… The Untouchables: the part where Oscar tells Eliot Ness that he thinks they can bust Al Capone on tax evasion charges. Eliot looks at him as though he’s insane, and asks him, “Try a murderer for not paying his taxes?” Oscar tells him, “Well, it’s better than nothing.”
When people do something wrong, we want to punish them – especially if the something wrong they did was to us or to someone we love. We want revenge. We want to know that the wrongdoers will suffer something similar to the pain they caused, and we’re willing to spend a lot of time, money and energy to see that it happens.
But this can take a toll on us. We may spend all of our emotional energy trying to punish someone, inadvertently allowing that wrongdoer to hurt us again, every single day that he or she pre-occupies our thoughts. We as a society struggle with this, trying to define “justice” and strike a balance between forgiveness and revenge.
Eliot Ness was charged with stopping Al Capone from hurting people. In the end, Capone was convicted of tax evasion and sentenced to prison where he died of illness – for all intents and purposes he was stopped from hurting people. But the conversation between Oscar and Eliot highlights an important question: Is that enough? Is it enough that Capone was put away? Is that “justice”? Does it matter whether Capone was convicted of murder, since nothing can bring the murdered back to life anyway? Does it matter what reason existed on paper to put Capone in a little box for the rest of his life?
Oscar tells Eliot that “it’s better than nothing,” and he’s right. If they hadn’t prosecuted him for tax evasion, Capone would not have gone to prison at all. He would never have paid any price for the suffering he caused, and that doesn’t sound like justice by any definition.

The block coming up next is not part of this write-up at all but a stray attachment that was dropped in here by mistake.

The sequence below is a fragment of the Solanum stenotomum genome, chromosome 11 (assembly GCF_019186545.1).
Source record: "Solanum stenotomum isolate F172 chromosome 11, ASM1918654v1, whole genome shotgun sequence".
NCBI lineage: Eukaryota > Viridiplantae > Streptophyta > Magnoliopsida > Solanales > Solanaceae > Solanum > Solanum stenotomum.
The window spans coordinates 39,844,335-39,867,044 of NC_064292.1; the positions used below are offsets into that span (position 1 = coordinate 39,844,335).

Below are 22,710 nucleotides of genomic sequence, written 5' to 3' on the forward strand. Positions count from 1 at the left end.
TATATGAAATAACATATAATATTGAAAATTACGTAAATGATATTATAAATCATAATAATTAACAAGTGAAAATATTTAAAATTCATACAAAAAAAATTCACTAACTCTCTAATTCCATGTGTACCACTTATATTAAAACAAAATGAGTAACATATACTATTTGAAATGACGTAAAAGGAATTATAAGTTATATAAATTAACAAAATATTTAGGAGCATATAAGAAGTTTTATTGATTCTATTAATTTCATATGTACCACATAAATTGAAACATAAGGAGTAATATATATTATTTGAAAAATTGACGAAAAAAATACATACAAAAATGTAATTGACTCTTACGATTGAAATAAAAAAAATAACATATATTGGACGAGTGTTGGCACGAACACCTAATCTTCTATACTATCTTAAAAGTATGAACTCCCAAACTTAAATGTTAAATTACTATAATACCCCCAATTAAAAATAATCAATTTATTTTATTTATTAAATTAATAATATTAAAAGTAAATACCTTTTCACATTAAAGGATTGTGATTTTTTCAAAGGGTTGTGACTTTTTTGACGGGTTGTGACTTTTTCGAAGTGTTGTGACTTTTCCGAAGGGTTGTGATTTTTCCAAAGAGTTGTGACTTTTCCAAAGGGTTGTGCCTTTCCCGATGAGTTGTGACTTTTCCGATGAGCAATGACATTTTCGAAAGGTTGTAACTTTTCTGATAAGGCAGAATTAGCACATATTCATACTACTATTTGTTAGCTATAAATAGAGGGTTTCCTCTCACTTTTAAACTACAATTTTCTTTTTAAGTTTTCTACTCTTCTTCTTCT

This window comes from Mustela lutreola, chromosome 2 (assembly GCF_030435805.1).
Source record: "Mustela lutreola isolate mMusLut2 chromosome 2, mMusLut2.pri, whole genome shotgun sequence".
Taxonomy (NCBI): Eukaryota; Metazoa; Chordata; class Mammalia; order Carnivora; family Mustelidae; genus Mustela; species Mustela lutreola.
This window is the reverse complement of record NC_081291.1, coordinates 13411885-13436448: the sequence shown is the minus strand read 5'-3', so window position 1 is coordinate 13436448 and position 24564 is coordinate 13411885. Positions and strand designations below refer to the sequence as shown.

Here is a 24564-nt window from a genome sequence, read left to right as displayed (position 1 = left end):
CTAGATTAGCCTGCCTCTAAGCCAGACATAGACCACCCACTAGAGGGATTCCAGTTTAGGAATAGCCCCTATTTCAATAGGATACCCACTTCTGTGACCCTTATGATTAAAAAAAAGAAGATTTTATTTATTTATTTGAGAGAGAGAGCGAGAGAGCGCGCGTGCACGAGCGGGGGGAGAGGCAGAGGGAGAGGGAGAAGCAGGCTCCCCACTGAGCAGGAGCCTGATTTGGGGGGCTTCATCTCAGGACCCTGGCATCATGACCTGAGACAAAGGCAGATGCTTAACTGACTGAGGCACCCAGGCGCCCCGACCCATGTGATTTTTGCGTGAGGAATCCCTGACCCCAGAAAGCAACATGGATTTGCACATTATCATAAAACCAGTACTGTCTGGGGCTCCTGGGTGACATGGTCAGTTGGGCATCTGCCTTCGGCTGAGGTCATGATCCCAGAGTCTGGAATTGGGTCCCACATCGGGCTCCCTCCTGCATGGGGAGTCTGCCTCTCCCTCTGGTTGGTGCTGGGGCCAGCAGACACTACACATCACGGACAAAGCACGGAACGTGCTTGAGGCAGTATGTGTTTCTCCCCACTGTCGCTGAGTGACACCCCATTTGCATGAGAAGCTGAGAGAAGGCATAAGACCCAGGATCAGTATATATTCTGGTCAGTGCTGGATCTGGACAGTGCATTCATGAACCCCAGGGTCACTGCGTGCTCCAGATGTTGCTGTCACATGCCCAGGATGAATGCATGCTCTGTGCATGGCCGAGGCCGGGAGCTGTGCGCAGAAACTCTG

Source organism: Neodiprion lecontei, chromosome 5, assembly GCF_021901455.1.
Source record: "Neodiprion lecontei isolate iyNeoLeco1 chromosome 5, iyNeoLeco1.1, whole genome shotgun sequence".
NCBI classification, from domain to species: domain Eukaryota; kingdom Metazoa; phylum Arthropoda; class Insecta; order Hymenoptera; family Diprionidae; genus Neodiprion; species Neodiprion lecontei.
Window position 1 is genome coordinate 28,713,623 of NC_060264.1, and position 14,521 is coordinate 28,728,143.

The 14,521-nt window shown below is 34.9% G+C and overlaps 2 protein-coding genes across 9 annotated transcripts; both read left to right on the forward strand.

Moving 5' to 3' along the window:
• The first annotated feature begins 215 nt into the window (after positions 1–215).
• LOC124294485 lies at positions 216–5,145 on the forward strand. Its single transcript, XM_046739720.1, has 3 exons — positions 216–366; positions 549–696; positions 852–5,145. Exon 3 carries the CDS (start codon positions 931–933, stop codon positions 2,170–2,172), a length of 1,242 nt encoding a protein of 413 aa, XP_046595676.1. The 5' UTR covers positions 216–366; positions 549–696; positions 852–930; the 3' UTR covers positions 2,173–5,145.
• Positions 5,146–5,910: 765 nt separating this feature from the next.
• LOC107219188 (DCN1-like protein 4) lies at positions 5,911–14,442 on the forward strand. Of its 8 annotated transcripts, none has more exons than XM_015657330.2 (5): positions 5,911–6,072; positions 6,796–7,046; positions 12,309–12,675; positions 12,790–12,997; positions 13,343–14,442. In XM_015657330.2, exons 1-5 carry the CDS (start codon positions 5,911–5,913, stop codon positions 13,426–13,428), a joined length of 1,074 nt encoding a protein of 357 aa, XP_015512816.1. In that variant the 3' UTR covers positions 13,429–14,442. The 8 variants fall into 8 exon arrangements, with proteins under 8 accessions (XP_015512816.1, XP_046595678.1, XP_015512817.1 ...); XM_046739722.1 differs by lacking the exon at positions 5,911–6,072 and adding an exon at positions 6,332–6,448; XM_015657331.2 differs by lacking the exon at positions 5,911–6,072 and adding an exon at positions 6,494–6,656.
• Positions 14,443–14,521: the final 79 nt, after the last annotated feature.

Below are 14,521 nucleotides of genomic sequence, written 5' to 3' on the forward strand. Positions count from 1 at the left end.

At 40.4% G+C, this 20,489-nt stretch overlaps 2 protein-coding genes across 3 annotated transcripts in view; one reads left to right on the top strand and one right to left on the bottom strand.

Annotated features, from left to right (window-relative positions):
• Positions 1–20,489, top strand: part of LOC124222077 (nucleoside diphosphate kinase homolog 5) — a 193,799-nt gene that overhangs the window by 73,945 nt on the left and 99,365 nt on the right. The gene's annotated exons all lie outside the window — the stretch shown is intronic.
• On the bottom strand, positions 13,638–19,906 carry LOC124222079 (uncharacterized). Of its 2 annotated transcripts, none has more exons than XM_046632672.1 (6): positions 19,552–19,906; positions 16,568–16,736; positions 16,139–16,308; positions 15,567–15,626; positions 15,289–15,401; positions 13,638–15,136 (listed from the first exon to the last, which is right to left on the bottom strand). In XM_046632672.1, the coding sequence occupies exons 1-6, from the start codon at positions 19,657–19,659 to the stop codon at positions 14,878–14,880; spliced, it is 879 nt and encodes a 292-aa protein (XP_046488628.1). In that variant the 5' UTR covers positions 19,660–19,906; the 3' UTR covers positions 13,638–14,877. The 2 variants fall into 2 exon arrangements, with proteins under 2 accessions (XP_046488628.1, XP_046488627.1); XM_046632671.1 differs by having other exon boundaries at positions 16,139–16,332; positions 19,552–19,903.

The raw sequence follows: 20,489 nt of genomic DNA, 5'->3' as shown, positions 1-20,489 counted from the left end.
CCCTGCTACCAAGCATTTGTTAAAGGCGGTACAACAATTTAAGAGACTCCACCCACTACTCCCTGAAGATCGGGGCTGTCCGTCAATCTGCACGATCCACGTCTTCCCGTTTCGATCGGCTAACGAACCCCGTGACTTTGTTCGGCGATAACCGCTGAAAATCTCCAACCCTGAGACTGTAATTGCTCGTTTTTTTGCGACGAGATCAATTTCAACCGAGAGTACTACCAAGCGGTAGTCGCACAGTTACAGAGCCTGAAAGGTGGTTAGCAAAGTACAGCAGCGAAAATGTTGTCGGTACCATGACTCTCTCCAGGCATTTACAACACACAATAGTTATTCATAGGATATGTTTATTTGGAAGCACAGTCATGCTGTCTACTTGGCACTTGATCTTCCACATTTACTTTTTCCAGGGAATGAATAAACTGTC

I think Oscar is trying to show Eliot a different way to look at his mission: to focus on the outcomes. The outcome of Capone’s actions was that people got killed; the outcome of Eliot’s actions was that Capone went to jail. It isn’t just that “it’s better than nothing.” It’s that it is in fact justice – the kind that doesn’t muck itself up with revenge or forgiveness or questions. The bad guy did bad things, and the good guys put him in jail.
And that’s good enough.
… Tank: the part with the bikers.
Tank is the story of a man whose son Billy, wrongly imprisoned by a corrupt sheriff, is rescued by his Sherman-tank-wielding father, Zack. For days they travel through the back woods of Georgia, attempting to get to the Tennessee state line and legitimate law enforcement. At the state line, the corrupt sheriff and his henchmen create a barrier of eighteen-wheelers and a mud-field that stops the tank just short of the state-line.
But this father and son haven’t been isolated in their flight to justice. Their struggle has been sent to every news reporting agency anyone could think of, Billy’s mom has been on television asking every mother who can hear her to call the governor of Tennessee, and Billy himself has been in radio contact with a news crew, explaining that his dad – injured and in need of medical attention – had been there for him, and so now he will stay with his dad.
A group of motorcycle riders, watching on the news at a bar, express respect and admiration for Billy and his dad. When the sheriff sets up the barrier at the border, they show up too. They contrive a ramp so that one of the bikers can leap to the trapped tank, and that biker risks life and limb to jump out there and bring the tow-rope to Billy. They grab the rope – as does everyone else who has collected on the Tennessee side of the state-line. And all those people hanging onto this rope start to move this huge Sherman tank through the mud.
I’m not sure if this is a realistic possibility; I’ve never tugged on a tank, with or without the help of burly, road-hardened motorcycle enthusiasts. But I know that the kind of corruption the bad guys demonstrated is all too possible – and often an unhappy fact. I know too that parents’ greatest worries are over things we cannot possibly control, that we spend our lives hoping that the world will be kind to our children and being able to do about it absolutely nothing; a movie that allows us to drive a tank to save our little guy is therefore a good movie, no matter how plausible or implausible it might be.
When the world becomes hostile and unfair and vicious, I would like to think there are fathers with tanks, and bikers, and groups of decent people waiting to pull the aggrieved to safety. I would like to think that the evil in the world can be thwarted as easily as a corrupt sheriff can be thrown into the mud and laughed at. I would like to think that the part with the bikers is plausible, and that, if we work together with good intentions and courage, it will eventually be the corrupt-sheriff part of Tank that seems unlikely.